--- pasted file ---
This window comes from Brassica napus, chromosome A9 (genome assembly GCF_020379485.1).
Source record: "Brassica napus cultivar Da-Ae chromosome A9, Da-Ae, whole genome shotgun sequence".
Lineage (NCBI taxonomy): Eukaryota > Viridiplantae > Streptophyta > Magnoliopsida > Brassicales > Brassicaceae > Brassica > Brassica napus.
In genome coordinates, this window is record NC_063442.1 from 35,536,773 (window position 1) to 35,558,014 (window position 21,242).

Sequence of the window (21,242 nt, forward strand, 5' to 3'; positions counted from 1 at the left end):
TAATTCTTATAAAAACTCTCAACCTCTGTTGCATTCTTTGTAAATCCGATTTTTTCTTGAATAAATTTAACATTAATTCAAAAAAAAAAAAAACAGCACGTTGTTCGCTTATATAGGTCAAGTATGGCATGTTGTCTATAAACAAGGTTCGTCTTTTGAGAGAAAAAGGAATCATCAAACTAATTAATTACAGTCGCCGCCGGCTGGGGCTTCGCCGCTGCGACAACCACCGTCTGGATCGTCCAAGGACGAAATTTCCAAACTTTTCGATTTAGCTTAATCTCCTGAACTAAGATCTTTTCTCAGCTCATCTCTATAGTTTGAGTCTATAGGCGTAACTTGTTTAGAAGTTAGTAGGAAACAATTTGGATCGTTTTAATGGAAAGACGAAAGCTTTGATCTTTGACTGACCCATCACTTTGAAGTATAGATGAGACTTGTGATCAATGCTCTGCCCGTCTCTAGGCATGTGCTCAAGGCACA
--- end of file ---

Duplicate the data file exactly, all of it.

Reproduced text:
This window comes from Brassica napus, chromosome A9 (genome assembly GCF_020379485.1).
Source record: "Brassica napus cultivar Da-Ae chromosome A9, Da-Ae, whole genome shotgun sequence".
Lineage (NCBI taxonomy): Eukaryota > Viridiplantae > Streptophyta > Magnoliopsida > Brassicales > Brassicaceae > Brassica > Brassica napus.
In genome coordinates, this window is record NC_063442.1 from 35,536,773 (window position 1) to 35,558,014 (window position 21,242).

Sequence of the window (21,242 nt, forward strand, 5' to 3'; positions counted from 1 at the left end):
TAATTCTTATAAAAACTCTCAACCTCTGTTGCATTCTTTGTAAATCCGATTTTTTCTTGAATAAATTTAACATTAATTCAAAAAAAAAAAAAACAGCACGTTGTTCGCTTATATAGGTCAAGTATGGCATGTTGTCTATAAACAAGGTTCGTCTTTTGAGAGAAAAAGGAATCATCAAACTAATTAATTACAGTCGCCGCCGGCTGGGGCTTCGCCGCTGCGACAACCACCGTCTGGATCGTCCAAGGACGAAATTTCCAAACTTTTCGATTTAGCTTAATCTCCTGAACTAAGATCTTTTCTCAGCTCATCTCTATAGTTTGAGTCTATAGGCGTAACTTGTTTAGAAGTTAGTAGGAAACAATTTGGATCGTTTTAATGGAAAGACGAAAGCTTTGATCTTTGACTGACCCATCACTTTGAAGTATAGATGAGACTTGTGATCAATGCTCTGCCCGTCTCTAGGCATGTGCTCAAGGCACA